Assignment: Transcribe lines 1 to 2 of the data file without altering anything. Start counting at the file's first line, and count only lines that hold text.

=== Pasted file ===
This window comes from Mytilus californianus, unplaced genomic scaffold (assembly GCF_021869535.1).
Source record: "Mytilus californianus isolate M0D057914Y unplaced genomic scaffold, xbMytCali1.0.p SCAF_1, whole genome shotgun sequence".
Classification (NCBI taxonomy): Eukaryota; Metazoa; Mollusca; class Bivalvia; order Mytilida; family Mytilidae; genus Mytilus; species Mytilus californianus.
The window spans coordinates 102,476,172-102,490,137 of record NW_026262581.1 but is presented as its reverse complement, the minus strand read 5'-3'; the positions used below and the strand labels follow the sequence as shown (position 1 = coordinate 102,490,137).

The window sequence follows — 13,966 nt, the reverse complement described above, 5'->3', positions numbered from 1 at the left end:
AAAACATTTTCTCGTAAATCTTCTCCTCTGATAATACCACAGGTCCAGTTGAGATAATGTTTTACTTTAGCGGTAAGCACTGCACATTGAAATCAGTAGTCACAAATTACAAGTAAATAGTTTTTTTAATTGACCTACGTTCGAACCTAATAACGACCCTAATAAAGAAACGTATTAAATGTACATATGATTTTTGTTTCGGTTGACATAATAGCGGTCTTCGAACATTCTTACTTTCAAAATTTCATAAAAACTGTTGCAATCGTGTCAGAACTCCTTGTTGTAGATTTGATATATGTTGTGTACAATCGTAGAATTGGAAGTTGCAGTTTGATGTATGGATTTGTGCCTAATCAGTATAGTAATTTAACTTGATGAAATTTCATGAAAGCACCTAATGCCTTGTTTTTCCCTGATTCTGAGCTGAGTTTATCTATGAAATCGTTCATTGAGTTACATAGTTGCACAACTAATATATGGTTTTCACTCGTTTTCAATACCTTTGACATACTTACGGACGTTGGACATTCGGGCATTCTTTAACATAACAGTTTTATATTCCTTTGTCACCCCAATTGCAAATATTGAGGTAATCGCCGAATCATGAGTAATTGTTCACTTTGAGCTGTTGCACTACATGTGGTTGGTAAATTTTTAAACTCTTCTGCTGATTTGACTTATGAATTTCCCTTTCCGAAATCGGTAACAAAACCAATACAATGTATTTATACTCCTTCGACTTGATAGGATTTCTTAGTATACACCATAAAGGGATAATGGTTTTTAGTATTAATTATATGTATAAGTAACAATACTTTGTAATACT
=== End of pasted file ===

This window comes from Mytilus californianus, unplaced genomic scaffold (assembly GCF_021869535.1).
Source record: "Mytilus californianus isolate M0D057914Y unplaced genomic scaffold, xbMytCali1.0.p SCAF_1, whole genome shotgun sequence".